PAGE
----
Cue the Beach Boys' "Catch a Wave," and turn up the volume. Got it blasting? Good, because Joel Salatin, the 55-year-old, self-described "lunatic farmer" of Polyface farm and author of nine books about holistic farming, local food sourcing and all manner of righteous, common-sense approaches to eating, will be in town this Friday.
You may also know the Swoope, Va., boy from the film Food, Inc., and Michael Pollan's bestseller, The Omnivore's Dilemma. As Salatin would put it, "I've been riding the local-food tsunami ever since."
But the story of Salatin's ascent to sustainability supremacy really begins with his family, who were completely organic before the movement took hold in the early '60s. His grandfather was a charter subscriber to Organic Gardening and Farming Magazine, he says, and his parents carried on that tradition on the land that would eventually become Polyface farm.
The pen is mightier ...
"My plan was to maybe write a bestseller," Salatin says, "and then go back to the farm with a lot of money."
As a kid, Salatin had demonstrated a flair for writing, often running home after school to pen a story. In college, he apprenticed at the local paper, The Staunton News Leader, and majored in English. Of course, "Dad said I majored in debate and minored in everything else," he says with a laugh, recalling that he was drawn to all of the things one thinks of when they think "English major."
After college he worked for a little over a year as an investigative reporter for the News Leader, but kept his hand in farm work by running a "curb market" with a friend, selling yogurt, eggs and produce from his parents. When he realized he'd saved enough money, he and his wife decided to give full-time farming a shot.
"I always thought that I'd go back to the newspaper, but we lived quite well on $300 dollars a month and with a $75 car," he says. So Salatin turned his formidable farming and writing skills to teaching people about holistic, sustainable farming, and why it's important.
"When the farm became successful," he says, "all the storytelling, drama and debate came in handy. I can talk about the issues with real farmers who have splinters and callouses," and also with audiences at universities.
His message is simple: Eat locally — food grown within four hours of where you live — and grow organically. "Nature will eventually force us into normalcy," he says. "What we're doing now, is absolutely not normal."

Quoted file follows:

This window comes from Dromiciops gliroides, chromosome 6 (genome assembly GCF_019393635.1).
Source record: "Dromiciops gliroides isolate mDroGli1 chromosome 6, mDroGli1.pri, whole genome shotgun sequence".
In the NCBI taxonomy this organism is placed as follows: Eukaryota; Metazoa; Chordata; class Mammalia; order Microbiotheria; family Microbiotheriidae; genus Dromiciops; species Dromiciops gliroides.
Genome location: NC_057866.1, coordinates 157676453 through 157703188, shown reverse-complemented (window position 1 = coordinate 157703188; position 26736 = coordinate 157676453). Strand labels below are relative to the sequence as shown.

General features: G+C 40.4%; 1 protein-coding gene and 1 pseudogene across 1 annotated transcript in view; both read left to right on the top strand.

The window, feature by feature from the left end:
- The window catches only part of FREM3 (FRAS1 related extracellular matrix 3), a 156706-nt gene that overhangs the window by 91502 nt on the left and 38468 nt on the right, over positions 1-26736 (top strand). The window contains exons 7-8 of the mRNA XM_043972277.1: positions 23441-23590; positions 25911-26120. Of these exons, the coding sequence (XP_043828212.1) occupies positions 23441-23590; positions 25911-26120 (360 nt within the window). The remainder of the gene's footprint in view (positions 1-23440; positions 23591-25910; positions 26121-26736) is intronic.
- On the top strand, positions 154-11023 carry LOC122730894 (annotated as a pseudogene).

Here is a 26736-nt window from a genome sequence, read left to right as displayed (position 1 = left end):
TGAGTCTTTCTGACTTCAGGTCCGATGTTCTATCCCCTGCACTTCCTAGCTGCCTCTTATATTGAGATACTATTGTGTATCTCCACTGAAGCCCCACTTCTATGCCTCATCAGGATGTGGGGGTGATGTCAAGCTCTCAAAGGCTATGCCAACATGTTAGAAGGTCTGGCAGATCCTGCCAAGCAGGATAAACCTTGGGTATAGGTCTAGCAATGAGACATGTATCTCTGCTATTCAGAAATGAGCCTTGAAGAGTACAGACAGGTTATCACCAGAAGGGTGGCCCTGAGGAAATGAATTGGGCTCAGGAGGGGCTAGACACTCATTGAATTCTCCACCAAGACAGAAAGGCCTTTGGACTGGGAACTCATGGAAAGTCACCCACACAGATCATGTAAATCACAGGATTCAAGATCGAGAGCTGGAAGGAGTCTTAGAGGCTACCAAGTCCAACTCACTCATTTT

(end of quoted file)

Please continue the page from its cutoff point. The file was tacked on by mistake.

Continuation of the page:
The message is getting out there, he says. People are beginning to connect the dots between the farming and ranching practices that are prevalent right now, and medical and health issues. "Many of the things we're doing now with GMOs [genetically modified organisms] will come home to roost in the next 30 to 40 years."
best loaf of bread
Salatin says the future should have more internal food systems embedded in communities, rather than the segregated, global systems we have today. Also, farms should look to diversification and complex "farmscapes," instead of the homogenized "mono-speciated" (single-crop, or -animal) systems common in modern agribusiness.
The last factor, and perhaps the most important to good health and food, is to turn our attention to "domestic culinary arts." Essentially, this is Grandma's canning and preserving, but with the muscle and efficiency of technology.
"We're not talking about Martha Washington's kitchen, here," he says. "It doesn't take a crew of servants checking Dutch ovens and pots. We've got techno-processing at our fingertips."
Salatin says that modern kitchens are capable of so much more than what we typically use them for. "You know, why can't we buy a bushel of wheat of our own? In the morning, throw some of it in your grinder, then make quick dough and pop that into a bread machine. When you come home from work, guess what? You've got the best loaf of bread on the planet. You can't buy better, no way."
Even the best bread can't expedite such a huge change, but Salatin says we're getting there: "Right now, I think the whole movement has gone from the lunatic fringe to an early-adoption phase."
The costumes were amazing and added to the brilliant production.
The striking colors and textures are reminiscent of Southern Colorado and New Mexico. Lovely work.